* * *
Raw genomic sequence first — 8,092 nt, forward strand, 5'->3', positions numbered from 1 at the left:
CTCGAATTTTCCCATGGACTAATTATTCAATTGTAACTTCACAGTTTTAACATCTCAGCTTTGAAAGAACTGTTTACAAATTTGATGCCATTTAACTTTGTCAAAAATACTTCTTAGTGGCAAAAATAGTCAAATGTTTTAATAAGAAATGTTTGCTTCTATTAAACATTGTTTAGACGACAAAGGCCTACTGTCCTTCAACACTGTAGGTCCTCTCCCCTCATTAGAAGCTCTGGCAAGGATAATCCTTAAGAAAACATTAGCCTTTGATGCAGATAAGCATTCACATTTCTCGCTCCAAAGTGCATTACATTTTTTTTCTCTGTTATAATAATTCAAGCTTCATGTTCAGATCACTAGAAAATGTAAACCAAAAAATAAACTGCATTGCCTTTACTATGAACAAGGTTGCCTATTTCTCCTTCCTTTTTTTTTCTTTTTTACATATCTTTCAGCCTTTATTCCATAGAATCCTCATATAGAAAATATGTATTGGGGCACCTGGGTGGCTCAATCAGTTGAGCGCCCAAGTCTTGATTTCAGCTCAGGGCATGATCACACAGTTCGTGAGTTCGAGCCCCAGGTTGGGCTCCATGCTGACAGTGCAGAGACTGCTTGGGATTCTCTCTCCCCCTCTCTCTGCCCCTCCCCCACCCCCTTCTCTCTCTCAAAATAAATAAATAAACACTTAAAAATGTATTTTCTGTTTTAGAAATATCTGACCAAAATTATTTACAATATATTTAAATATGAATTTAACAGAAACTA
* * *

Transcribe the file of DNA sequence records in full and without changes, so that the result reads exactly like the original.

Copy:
Raw genomic sequence first — 8,092 nt, forward strand, 5'->3', positions numbered from 1 at the left:
CTCGAATTTTCCCATGGACTAATTATTCAATTGTAACTTCACAGTTTTAACATCTCAGCTTTGAAAGAACTGTTTACAAATTTGATGCCATTTAACTTTGTCAAAAATACTTCTTAGTGGCAAAAATAGTCAAATGTTTTAATAAGAAATGTTTGCTTCTATTAAACATTGTTTAGACGACAAAGGCCTACTGTCCTTCAACACTGTAGGTCCTCTCCCCTCATTAGAAGCTCTGGCAAGGATAATCCTTAAGAAAACATTAGCCTTTGATGCAGATAAGCATTCACATTTCTCGCTCCAAAGTGCATTACATTTTTTTTCTCTGTTATAATAATTCAAGCTTCATGTTCAGATCACTAGAAAATGTAAACCAAAAAATAAACTGCATTGCCTTTACTATGAACAAGGTTGCCTATTTCTCCTTCCTTTTTTTTTCTTTTTTACATATCTTTCAGCCTTTATTCCATAGAATCCTCATATAGAAAATATGTATTGGGGCACCTGGGTGGCTCAATCAGTTGAGCGCCCAAGTCTTGATTTCAGCTCAGGGCATGATCACACAGTTCGTGAGTTCGAGCCCCAGGTTGGGCTCCATGCTGACAGTGCAGAGACTGCTTGGGATTCTCTCTCCCCCTCTCTCTGCCCCTCCCCCACCCCCTTCTCTCTCTCAAAATAAATAAATAAACACTTAAAAATGTATTTTCTGTTTTAGAAATATCTGACCAAAATTATTTACAATATATTTAAATATGAATTTAACAGAAACTA